3. Figure out your health, dental, and car insurances as early as you can, preferably prior to starting your SAGrad position. While working as a SAPro, I covered myself under my own insurance policies under my own name. Since I was older, I did not have the option to go under my parents’ insurance as a graduate student. As well, since I was not a full-time employee, I did not qualify for health and dental insurance under my employer. Look within the state networks for health and dental insurance options.
  4. Realize the value in your experience. Most likely, you will bring a different lens to your position and classes than some other students. Don’t be afraid to reflect on these experiences and use them to improve yourself and your roles. Sometimes, this will help you see better ways tasks can be done. Other times, this will help you learn from past mistakes and want to learn better ways to do things.
  5. Self-care is still an important thing. As a SAPro, I had developed some self-care rituals (such as scheduling Thursday nights to watch Grey’s Anatomy while on a phone date with my bestie). Don’t drop these habits. Even though you are going back to being a student, you still have to take care of yourself. In all actuality, it will be even more important for you to take care of yourself since you will have more things on your plate, such as tests, papers, and case studies. If you don’t take care of yourself now, you will burn out even quicker.
  6. Invest in yourself. This is a great time to focus on your own development, both as a person and as a professional. Use this time to think about what skills and knowledge you want to gain to improve as an SAPro. Within the first month or two of starting your SAGrad journey, think about what you want in your future positions. Look at job postings to see what skills are being looked for in your dream positions, then look at ways to gain these skills while in graduate school. As well, most conferences and professional development opportunities offer a discount to graduate students (especially the national conferences). Take advantage of going to these opportunities at a discount!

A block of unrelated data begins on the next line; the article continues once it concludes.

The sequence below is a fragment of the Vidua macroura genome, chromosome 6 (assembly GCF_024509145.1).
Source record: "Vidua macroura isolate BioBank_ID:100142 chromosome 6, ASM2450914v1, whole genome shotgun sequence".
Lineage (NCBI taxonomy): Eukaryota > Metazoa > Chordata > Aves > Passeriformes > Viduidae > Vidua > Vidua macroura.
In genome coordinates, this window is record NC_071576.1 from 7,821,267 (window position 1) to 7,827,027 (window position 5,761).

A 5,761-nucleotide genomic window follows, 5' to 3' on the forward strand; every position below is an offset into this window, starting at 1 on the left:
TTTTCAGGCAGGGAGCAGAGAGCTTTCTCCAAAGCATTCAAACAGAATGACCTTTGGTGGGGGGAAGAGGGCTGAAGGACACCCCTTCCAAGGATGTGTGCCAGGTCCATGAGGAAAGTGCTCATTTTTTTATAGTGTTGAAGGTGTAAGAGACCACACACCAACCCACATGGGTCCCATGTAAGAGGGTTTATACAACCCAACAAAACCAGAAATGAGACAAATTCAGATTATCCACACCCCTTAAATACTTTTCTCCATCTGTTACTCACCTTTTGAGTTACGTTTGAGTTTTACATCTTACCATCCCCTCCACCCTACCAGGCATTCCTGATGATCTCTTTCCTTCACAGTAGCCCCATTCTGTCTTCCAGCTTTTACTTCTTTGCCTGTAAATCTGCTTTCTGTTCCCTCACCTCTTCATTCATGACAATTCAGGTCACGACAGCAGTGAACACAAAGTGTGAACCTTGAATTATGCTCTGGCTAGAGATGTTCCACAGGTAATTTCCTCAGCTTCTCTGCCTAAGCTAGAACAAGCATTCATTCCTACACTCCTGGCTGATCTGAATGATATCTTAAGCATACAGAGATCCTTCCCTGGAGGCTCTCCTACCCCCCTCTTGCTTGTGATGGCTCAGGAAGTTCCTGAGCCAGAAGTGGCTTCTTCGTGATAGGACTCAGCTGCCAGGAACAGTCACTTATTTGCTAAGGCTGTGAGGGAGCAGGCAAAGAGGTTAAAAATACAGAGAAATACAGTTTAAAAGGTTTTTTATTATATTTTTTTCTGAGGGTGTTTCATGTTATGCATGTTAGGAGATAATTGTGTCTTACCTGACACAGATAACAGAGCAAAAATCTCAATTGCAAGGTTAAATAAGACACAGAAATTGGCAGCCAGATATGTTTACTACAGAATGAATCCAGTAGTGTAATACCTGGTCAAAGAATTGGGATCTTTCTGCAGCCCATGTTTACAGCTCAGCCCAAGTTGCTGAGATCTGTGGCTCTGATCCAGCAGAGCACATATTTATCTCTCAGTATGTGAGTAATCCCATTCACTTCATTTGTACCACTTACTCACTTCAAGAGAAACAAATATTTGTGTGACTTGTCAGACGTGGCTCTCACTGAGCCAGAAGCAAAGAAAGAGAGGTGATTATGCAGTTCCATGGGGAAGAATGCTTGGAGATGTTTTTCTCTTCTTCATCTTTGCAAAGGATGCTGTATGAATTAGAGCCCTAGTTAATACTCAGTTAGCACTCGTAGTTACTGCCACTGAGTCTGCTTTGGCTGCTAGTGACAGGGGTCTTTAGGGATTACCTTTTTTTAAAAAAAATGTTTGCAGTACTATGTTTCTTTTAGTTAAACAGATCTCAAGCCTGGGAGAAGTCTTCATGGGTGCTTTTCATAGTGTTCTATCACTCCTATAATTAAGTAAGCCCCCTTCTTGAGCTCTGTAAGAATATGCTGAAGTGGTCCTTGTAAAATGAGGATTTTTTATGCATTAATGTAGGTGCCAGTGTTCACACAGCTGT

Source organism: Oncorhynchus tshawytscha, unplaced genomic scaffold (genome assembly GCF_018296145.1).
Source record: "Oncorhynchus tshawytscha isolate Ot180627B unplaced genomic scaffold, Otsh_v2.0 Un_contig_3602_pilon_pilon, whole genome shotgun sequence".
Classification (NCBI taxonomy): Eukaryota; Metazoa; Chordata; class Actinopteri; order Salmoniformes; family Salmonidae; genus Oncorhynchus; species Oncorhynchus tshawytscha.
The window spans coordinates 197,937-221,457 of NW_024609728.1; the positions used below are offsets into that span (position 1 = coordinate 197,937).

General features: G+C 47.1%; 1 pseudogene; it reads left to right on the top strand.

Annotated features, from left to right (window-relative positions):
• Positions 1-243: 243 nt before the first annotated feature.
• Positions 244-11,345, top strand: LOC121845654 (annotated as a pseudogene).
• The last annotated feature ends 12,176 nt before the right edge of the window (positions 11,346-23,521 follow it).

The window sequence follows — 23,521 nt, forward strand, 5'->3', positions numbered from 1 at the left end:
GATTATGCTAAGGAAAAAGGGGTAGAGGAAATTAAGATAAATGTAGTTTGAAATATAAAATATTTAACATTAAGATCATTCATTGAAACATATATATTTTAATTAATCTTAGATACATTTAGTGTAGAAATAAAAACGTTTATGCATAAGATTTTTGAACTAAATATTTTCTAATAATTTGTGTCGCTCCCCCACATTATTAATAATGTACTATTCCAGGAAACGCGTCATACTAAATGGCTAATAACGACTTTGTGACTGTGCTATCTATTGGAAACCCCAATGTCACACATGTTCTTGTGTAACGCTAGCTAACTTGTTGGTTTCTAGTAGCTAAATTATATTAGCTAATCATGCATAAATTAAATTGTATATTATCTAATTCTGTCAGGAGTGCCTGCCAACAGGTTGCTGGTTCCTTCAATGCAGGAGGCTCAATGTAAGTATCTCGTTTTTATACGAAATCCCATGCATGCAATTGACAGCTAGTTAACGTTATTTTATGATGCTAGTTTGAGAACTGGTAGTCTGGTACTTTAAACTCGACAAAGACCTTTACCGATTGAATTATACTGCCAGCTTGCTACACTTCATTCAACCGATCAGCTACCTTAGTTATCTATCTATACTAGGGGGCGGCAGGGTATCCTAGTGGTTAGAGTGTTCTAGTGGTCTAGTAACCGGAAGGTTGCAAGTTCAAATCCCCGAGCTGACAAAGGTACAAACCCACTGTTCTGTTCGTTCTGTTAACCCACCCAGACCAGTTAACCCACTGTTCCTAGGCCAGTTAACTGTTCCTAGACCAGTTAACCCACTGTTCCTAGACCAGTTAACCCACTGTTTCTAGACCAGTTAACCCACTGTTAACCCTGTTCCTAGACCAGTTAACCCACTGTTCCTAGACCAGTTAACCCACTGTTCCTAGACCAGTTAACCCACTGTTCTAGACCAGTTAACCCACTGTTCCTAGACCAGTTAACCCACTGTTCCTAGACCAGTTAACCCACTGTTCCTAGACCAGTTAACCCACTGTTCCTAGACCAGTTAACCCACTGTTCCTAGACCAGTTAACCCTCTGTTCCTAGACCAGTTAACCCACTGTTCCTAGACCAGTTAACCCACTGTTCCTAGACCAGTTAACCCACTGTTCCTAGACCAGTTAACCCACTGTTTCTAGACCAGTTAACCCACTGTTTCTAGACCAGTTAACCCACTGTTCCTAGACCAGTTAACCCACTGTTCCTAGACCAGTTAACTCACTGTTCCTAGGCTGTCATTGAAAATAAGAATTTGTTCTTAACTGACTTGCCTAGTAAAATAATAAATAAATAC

For anyone making a transition in life, it can be a scary and confusing time. Realize that you are not alone in this journey. Reach out to your support network and ask for help. Know that as a field, especially as graduate students and new professionals, we are all here for each other.

 

Written by Jacqui Rogers. Jacqui is currently a Resident Director at Salisbury University while earning her Master’s of Arts in Conflict Analysis and Dispute Resolution. Previously, Jacqui served two terms as an AmeriCorps VISTA, first with Iowa Campus Compact then with Maryland-DC Campus Compact. After serving as a VISTA, Jacqui worked as a SAPro in Residence Life at a private college in Delaware. In her free time, Jacqui enjoys binge-watching Netflix, crafting, and enjoying her Betta fish, Tony.

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An Artist Methodology Approach to Advising | Gerardo Guzman